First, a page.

Building routine after a long holiday

Building routine after a long holiday

We hope everyone is enjoying their break for Diwali! Ours was full of good things and delicious faral, as well as light, love, friends, and family (snacks made during Diwali). But my dear parents, when the break comes to an end, are you getting close to having those panic attacks? Thinking about how you'll get through the first day or wondering if you have to start from scratch to get your youngster settled at school.

We offer some advice that can assist parents get through this.

For Parents:

1. Unplug and get back to routine

Children are used to getting that extra screen time and extra sleep time in the morning during vacations. So get back to routine a couple of days before the school starts so that it gets easy on you as well as the child and you will not see your child being upset about getting up early or going back to school.

2. Examine your child's assignments.

Spend some time talking about and reflecting on the schoolwork that was completed during the break; this will reacquaint the child with academics. And soon, the kid starts to appreciate school 
and feels connected to it.

3. Remain calm

Try to control your fears since your child is turning to you for support and encouragement. Keep in mind that the child will mimic your worries and respond accordingly. It's normal and expected to feel anxious during transitional periods. The entire family may experience stress and disruption during this adjustment.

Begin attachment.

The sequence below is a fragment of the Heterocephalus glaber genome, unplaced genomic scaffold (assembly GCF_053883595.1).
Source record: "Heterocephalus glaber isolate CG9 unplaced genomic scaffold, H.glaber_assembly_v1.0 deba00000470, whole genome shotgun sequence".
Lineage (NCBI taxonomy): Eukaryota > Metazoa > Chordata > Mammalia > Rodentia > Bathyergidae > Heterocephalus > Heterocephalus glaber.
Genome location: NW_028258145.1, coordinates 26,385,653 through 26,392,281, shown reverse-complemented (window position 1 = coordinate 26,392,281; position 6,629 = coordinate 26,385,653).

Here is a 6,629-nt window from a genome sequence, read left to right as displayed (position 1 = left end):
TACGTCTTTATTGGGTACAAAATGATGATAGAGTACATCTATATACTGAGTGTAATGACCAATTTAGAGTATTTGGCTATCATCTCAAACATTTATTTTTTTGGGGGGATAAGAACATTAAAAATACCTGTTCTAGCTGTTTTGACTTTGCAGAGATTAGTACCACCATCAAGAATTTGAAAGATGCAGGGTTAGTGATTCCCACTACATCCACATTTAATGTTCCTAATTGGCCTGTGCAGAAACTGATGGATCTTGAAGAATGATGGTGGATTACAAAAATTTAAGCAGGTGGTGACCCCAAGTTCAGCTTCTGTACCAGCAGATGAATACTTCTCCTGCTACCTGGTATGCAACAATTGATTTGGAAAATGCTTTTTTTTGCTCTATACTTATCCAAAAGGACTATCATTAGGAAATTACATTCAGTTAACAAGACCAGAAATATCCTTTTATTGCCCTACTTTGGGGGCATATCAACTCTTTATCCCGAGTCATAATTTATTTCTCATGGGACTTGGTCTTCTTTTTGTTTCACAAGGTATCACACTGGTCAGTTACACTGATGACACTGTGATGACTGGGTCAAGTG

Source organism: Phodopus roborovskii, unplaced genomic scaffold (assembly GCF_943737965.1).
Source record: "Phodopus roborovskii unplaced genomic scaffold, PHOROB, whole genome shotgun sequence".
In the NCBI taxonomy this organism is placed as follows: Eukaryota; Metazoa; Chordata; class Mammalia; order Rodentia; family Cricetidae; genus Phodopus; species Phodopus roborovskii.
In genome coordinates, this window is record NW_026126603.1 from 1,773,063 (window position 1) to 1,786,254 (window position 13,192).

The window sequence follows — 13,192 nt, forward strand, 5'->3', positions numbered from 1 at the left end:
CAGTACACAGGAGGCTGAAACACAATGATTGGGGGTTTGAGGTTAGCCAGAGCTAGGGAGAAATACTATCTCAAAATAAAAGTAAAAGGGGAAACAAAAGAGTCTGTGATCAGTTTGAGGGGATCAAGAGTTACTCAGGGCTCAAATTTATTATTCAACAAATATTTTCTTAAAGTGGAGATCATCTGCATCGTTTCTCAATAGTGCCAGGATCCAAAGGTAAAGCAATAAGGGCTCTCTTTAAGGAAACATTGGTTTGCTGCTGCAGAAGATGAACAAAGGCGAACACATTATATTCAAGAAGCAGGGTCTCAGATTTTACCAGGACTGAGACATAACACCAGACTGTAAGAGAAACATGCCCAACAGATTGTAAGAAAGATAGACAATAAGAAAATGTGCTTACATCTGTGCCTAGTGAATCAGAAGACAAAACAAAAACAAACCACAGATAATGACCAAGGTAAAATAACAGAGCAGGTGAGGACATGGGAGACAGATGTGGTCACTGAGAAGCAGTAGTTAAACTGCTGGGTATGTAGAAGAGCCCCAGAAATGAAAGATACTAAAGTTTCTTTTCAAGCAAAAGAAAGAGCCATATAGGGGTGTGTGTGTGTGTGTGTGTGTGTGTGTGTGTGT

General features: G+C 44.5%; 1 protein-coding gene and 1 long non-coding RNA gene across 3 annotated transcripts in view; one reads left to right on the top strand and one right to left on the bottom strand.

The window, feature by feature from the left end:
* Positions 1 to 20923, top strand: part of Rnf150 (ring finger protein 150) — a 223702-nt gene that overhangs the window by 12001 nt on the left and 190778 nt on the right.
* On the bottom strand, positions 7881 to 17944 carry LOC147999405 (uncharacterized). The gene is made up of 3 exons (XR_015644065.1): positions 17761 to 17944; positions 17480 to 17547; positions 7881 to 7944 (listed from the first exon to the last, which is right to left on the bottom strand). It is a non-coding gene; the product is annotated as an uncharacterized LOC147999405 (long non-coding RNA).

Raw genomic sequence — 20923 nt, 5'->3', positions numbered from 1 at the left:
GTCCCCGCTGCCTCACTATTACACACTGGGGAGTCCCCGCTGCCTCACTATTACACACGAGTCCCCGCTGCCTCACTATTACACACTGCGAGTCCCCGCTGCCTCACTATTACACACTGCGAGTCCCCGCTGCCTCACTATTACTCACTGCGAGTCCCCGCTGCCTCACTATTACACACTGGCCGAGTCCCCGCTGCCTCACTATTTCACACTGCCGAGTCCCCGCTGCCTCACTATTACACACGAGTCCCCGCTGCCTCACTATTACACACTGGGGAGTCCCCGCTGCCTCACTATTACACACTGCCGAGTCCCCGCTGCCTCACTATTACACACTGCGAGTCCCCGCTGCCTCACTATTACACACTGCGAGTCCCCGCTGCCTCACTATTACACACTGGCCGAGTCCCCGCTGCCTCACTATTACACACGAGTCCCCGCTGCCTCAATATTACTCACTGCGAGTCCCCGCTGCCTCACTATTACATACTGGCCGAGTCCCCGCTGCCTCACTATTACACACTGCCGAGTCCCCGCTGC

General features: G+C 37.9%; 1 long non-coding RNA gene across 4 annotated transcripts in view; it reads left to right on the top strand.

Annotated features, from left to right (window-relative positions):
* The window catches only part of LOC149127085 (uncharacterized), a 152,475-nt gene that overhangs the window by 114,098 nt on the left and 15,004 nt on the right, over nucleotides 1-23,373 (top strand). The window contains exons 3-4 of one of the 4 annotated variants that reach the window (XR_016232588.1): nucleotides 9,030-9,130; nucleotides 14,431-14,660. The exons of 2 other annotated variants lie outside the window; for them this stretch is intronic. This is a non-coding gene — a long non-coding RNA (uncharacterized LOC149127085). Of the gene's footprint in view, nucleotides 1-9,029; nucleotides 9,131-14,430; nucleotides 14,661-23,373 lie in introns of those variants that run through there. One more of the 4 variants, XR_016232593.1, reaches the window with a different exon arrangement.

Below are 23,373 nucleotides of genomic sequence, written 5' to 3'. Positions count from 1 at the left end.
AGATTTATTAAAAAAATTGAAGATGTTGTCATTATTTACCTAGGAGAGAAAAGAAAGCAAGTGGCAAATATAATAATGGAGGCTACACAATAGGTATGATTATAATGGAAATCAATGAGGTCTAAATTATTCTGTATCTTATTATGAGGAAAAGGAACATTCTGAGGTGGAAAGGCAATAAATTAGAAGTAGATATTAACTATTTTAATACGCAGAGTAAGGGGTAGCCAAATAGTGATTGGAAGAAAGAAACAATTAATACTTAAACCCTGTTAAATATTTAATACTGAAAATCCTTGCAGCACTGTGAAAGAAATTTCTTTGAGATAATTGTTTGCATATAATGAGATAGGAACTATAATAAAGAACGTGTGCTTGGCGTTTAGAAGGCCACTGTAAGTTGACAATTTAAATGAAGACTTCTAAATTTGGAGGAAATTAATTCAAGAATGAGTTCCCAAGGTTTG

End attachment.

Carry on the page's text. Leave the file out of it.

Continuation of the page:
4. Positive assertions

The questions parents pose to their children are crucial. Positive questioning that repels negative behaviour is encouraged. Ensure that you motivate the youngster to attend school and teach him/her how to enjoy time with peers.

5. Accept the youngster and his actions

The child's routine alters after fifteen days of vacation, and he or she enters a very comfortable zone from which they subsequently refuse to leave. When a child returns to his or her regular routine after spending extra time with his or her dada-dadi or nana-nani, he or she may cry or act out in anger because they were spoiled or given more screen time.

Author - Sudha. S

Ekdali Team




Previous article
Next article